Oracle Forms Standalone Launcher — FSAL and other runtime options for Oracle Forms
How to run Oracle Forms without a browser
People have been hearing that Oracle Forms is dead for almost 10 years now. Little do they know that today Oracle Forms is a major participant in the cloud ecosystem! It’s imperative for organizations with major investments in Oracle Forms to understand that they do not need to throw away years of work, and introduce risk and cost into the system. Their existing back-office system can be leveraged into the next-generation. One of the main reasons for people claiming the death of Forms is it’s inability to run without a browser. In light of the new browser restrictions on Applets, Forms users fear the death of forms is near. To help dispel all myths, this blog will drill down further into the new runtime options for Oracle Forms.
Today I would like to highlight 3 new runtime options to start your application:
- The default case (as a browser plugin)
- With Java Web Start
- As a standalone client (Oracle Forms Standalone Application Launcher — FSAL)
Oracle definitely looked ahead towards the future with new operating system issues e.g. new browsers and their new behavior in Windows 10.
OPTION 1: The default case — Run Oracle Forms as a browser plugin
OPTION 2: Running Oracle Forms With Java Web Start
In the new version of Forms 12c Java Web is officially certified as a method for running your application. Java has to be installed on the client as well. Sample URL:
OPTION 3: Run Oracle Forms without a Browser — Using Oracle Forms Standalone Application Launcher — FSAL
The Oracle Forms Stand-alone Application Launcher (FSAL) offers an alternative way for end-users to run Oracle Forms applications. FSAL offers a browser-less, more client/server-like interface. As a result of not using a browser, FSAL does not use the Java Plugin component of a Java Runtime Environment (JRE) or Java Developer Kit (JDK). All that is required to run FSAL on the end-user machine is a Java installation. This can be either the JDK or the JRE.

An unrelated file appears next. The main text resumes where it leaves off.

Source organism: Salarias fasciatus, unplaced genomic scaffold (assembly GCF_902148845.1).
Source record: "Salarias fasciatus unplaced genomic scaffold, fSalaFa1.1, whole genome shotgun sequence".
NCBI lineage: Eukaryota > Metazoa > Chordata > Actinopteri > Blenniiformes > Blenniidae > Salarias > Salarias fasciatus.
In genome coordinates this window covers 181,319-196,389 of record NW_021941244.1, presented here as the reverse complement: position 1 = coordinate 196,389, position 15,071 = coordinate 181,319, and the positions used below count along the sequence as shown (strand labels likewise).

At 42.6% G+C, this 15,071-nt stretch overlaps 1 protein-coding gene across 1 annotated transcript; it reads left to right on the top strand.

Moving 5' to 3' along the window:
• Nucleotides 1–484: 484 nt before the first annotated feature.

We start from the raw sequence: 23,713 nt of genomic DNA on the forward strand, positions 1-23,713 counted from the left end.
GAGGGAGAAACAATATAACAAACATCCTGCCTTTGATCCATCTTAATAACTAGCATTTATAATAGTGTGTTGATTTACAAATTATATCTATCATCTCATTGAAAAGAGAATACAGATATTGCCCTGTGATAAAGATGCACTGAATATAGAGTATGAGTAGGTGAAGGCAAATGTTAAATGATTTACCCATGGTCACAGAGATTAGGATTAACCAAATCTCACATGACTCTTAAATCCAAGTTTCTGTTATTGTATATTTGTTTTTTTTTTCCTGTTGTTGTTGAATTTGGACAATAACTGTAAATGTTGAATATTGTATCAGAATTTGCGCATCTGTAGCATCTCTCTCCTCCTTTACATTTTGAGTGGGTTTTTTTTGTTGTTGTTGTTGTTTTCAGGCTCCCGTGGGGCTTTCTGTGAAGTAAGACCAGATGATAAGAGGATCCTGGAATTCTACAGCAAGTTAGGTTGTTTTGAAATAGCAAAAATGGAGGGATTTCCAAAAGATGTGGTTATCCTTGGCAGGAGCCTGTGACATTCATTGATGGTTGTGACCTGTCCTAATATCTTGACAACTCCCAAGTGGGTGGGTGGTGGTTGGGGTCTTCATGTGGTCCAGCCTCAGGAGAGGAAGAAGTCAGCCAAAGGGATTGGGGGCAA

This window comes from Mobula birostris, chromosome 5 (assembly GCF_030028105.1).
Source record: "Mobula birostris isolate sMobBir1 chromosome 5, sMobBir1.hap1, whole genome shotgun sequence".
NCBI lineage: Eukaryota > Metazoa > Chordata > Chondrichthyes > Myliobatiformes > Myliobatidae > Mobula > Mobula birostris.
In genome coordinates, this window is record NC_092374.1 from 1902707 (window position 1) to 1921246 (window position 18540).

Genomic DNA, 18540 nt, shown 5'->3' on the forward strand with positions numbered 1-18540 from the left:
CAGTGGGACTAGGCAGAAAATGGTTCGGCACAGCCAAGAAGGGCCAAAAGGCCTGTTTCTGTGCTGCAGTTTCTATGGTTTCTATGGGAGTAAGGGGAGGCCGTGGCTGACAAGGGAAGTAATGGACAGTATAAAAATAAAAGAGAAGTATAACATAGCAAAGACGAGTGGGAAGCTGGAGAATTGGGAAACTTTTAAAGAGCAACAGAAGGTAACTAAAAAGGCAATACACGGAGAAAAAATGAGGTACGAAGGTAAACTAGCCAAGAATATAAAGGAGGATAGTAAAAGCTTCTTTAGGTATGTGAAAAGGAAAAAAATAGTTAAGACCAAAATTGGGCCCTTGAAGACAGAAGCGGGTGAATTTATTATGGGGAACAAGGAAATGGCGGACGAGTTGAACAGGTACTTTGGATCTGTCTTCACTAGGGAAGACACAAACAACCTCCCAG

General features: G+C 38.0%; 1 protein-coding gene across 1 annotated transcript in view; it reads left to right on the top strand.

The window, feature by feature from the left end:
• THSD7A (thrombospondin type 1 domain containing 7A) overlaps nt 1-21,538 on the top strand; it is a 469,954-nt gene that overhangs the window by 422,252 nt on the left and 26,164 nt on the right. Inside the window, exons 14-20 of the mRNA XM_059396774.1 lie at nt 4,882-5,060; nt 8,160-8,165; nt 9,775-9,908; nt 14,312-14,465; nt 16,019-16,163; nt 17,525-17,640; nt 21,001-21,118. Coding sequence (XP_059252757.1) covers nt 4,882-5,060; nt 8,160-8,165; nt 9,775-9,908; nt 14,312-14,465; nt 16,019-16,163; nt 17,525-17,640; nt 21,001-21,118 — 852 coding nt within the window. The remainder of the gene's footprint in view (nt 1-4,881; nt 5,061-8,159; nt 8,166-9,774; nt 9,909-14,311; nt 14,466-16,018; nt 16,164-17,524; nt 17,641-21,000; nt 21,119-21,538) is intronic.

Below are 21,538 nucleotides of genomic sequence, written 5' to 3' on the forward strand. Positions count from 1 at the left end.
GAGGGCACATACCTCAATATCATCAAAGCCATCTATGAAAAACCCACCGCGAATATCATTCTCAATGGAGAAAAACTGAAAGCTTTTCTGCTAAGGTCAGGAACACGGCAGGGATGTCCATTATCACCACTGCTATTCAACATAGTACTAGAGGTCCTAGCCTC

Starting from the fsal.htm you can load the associated frmsal.jar to the client.
So quite simply, this method even works without a browser! But again with JDK or JRE on the client machine.
Sample Call in a command box:java -jar C:\Oracle\Middleware\Oracle_Home\forms\java\frmsal.jar -url “http://<hostname>:<port>/forms/frmservlet?config=<configname>&form=<formname>&userid=<user/passwort@db>
Conclusion and Resources:
We see that the classic way to start a Forms module still works. But with the discontinuation of java plug-in support in recent bowsers, Oracle was forced to react and to break new ground. Keep it up!
- If you want to run Forms without an applet at all from HTML or mobile apps this page is a good place to start.
- Want assistance from the industry experts in Oracle Forms? Ask our experts, click here to schedule.
- In addition, if you want to learn how to stay in control of your Oracle Forms environment and applications, read the Essential Guide to troubleshooting errors on Oracle Forms — Download Now